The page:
The guys and gals at the CMP are a wonderful group to work with. They are exceptionally friendly and go out of their way to make me feel at home. They exemplify Southern Hospitality at its finest. I look forward each trip to meeting and working with them.

J.B.
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  #2  
Old 01-14-2017, 10:51 AM
DBR63 DBR63 is online now
 
Join Date: Mar 2013
Location: Northwest Ohio
Posts: 937
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Mr Beard,

Very enlightening to read a post of your day. Thanks so much for the work you volunteer to do. Hope you have a blessed day! Brian
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  #3  
Old 01-14-2017, 10:52 AM
canes7 canes7 is offline
 
Join Date: Oct 2009
Location: Raleigh, NC
Posts: 2,351
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Great write up John, Thanks.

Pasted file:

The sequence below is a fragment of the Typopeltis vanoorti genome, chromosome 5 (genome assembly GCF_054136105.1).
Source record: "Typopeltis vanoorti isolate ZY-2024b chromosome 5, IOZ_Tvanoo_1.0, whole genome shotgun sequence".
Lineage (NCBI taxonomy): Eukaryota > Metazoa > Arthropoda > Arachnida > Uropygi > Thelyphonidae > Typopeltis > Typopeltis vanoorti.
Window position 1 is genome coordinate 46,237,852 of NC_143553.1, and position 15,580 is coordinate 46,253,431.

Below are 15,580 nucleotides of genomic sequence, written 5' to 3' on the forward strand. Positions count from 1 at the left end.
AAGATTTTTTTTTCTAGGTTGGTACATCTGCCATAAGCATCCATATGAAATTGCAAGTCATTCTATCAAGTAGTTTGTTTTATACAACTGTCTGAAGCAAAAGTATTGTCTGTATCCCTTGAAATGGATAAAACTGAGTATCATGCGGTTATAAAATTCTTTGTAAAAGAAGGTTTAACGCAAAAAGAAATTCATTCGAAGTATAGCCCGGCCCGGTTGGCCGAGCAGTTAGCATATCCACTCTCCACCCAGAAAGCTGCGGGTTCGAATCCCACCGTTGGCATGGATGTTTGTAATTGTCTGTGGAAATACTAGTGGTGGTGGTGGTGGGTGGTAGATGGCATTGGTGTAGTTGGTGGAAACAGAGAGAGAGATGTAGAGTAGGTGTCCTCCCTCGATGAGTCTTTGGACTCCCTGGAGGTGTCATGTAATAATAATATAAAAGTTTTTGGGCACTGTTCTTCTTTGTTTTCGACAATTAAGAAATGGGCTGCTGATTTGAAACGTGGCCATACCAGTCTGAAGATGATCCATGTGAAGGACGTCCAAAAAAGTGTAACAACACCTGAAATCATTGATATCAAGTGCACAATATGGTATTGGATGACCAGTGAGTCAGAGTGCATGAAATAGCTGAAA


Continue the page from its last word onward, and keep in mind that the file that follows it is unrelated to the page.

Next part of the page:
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  #4  
Old 01-14-2017, 10:54 AM
Craftsman Craftsman is online now
 
Join Date: Oct 2009
Location: South Florida
Posts: 7,070
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John, thank you for all you do at the CMP and thank you for this interesting write up of how you process 1903 & 1903A3 bolt rifles for the CMP! I received a beautiful SC back in the 2011 mail order release, and upon posting about it in the forum and including it's serial #, you posted that you had inventoried that particular rifle and had filled out a data sheet for it at the time, deeming it in substantially original condition other than the butt plate that got switched with an earlier SC butt plate at the VFW post it came from. I was very grateful to learn a little bit about my rifle thanks to you. We all here have benefited from the knowledge you so willingly share, so again I say, THANK YOU!
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  #5  
Old 01-14-2017, 10:56 AM
dnmccoy dnmccoy is offline
 
Join Date: Apr 2011
Location: Ohio
Posts: 3,860
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Thank you fire your service and knowledge John!
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  #6  
Old 01-14-2017, 11:03 AM
Bubblehead751 Bubblehead751 is offline
 
Join Date: Dec 2016
Posts: 130